How can the OPC claim to believe in the “spirituality of the Church” when it invites the Vice President of an extreme right wing political think tank to speak at its General Assembly pre-conference on “Marriage, Sexuality, and Faithful Witness”? Does the OPC embrace the Heritage Foundation? If not, why didn’t it invite committed Reformed Christians from other sides of the political spectrum to participate?
Thank you for your question to us. It appears, however, that your understanding of the term “the spirituality of the church” differs from its historic meaning.
The term came to prominence in the 1850s and 60s with the strife in our nation. The northern Presbyterian church made a pronouncement that failure to obey the Federal Government was a sin. The churches of the South responded that the question of which civil authorities to obey (Federal or State) was a political question, not a biblically answerable one. The position that the church could only speak where the Scripture speaks gave rise to the description of this view as “the spirituality of the church.” Matters of concern for the church are those which the Word of God addresses: spiritual matters. Opinions on other matters (things on which the Scripture does not speak) are things indifferent to us as a church.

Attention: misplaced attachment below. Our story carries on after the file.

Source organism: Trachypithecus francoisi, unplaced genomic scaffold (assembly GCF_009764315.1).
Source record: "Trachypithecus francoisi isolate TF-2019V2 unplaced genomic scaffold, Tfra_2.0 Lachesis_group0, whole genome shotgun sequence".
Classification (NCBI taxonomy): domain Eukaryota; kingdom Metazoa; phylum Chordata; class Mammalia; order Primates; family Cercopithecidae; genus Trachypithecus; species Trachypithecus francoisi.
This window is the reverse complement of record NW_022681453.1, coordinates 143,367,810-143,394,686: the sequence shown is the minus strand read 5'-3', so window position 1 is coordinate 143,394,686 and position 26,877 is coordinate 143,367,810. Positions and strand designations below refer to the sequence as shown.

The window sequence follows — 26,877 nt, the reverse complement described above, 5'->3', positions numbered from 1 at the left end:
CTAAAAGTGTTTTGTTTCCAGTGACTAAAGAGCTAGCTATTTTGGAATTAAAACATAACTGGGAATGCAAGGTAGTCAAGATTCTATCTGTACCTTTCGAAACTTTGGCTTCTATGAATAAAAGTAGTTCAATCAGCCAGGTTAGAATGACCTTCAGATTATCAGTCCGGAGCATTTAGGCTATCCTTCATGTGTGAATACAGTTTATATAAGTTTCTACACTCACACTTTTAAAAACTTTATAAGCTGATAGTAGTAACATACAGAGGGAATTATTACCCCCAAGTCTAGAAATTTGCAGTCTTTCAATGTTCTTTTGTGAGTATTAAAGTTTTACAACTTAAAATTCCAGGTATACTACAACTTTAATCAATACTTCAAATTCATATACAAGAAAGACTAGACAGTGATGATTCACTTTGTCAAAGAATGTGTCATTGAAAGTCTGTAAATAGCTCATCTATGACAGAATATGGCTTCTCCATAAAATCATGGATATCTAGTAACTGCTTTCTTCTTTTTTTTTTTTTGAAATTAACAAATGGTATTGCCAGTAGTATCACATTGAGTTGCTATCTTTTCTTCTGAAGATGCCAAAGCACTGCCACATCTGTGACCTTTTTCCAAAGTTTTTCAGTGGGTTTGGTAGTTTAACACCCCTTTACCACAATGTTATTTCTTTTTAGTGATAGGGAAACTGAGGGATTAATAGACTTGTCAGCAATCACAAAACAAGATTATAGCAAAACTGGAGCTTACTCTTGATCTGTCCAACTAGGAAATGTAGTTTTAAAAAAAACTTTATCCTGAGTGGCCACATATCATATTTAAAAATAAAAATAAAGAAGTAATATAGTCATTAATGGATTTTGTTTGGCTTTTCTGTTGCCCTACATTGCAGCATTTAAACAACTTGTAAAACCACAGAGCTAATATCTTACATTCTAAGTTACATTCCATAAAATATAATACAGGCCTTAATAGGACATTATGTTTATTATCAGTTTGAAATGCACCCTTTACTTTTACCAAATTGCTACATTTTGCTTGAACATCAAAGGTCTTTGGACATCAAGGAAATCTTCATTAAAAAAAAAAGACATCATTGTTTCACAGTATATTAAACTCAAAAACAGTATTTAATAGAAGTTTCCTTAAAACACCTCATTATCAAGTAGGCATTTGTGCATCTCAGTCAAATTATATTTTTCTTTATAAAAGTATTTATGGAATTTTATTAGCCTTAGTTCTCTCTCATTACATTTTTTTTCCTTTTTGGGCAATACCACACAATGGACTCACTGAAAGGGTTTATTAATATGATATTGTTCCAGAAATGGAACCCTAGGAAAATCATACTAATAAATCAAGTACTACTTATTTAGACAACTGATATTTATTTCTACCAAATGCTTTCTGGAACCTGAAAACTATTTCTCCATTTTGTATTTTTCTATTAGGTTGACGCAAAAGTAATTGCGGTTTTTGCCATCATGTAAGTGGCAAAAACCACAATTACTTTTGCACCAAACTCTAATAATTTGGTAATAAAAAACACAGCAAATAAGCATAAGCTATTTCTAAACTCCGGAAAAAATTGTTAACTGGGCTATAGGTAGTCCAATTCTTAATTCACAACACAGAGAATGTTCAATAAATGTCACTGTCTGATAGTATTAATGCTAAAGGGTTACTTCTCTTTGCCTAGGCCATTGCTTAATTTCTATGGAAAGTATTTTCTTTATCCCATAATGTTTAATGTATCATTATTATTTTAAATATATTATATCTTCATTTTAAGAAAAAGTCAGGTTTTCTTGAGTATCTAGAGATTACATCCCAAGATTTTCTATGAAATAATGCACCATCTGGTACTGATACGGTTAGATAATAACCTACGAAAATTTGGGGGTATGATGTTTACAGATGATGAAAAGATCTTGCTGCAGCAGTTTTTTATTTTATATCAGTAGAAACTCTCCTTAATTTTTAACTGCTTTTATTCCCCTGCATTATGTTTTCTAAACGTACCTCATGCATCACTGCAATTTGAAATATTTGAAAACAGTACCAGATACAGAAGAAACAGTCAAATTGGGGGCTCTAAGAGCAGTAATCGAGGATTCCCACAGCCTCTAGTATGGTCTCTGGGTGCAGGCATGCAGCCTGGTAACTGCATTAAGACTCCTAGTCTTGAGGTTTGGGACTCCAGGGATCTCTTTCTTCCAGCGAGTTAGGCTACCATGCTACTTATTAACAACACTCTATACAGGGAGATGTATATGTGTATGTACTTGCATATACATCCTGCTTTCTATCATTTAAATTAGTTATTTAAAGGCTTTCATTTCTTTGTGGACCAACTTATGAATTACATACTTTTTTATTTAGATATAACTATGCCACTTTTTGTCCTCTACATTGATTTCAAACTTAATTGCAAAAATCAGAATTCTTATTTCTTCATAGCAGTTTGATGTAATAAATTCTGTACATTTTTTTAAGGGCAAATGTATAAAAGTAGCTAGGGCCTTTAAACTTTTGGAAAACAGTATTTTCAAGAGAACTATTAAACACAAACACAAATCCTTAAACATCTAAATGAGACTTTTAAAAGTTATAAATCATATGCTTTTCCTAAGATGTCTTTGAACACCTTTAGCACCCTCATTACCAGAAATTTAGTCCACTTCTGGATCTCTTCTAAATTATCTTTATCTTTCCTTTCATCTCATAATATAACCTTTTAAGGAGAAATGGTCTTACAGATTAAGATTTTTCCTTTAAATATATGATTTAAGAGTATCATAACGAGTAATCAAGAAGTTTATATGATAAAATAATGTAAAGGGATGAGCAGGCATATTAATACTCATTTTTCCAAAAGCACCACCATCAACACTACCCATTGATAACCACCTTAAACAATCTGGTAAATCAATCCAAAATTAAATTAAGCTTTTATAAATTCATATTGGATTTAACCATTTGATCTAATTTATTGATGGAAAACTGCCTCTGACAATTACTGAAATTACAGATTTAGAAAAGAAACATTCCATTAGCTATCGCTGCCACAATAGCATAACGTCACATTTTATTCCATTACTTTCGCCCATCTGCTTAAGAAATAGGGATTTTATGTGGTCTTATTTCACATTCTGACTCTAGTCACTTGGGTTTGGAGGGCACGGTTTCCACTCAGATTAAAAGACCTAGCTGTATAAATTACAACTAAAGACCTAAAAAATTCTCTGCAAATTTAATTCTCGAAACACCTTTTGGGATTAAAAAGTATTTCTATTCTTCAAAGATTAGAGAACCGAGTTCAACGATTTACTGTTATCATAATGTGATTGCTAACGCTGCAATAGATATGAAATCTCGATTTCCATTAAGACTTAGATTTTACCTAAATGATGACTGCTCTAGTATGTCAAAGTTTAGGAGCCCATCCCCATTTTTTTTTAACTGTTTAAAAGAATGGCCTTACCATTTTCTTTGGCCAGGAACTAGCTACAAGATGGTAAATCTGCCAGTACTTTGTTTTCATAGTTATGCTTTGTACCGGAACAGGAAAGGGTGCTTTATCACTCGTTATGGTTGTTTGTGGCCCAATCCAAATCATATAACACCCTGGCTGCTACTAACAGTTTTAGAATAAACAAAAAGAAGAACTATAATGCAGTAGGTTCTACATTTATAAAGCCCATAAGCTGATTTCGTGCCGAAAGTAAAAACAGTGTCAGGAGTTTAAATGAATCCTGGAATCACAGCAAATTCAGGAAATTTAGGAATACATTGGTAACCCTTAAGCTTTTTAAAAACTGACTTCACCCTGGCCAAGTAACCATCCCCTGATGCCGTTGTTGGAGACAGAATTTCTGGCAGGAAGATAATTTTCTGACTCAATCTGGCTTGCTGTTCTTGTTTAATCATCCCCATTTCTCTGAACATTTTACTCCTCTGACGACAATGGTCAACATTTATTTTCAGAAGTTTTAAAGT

This particular speaker was invited as a man well known for the depth of his spiritual wisdom on the subject matter of the conference, without regard to political views. His lecture was a historical recounting of the changes in law with which Christians now are faced.
In a very real sense, this displays the spirituality of the Church; we were in large measure indifferent to his political views (though not unaware of them). He was not present to speak or to represent anything but what the Scripture says on the subject matter of the conference. This speaker, as all the other speakers, avoided political commentary from any point in the political spectrum. We did not pass judgment on his organization, favorably or otherwise. Our concern was spiritual, not political.
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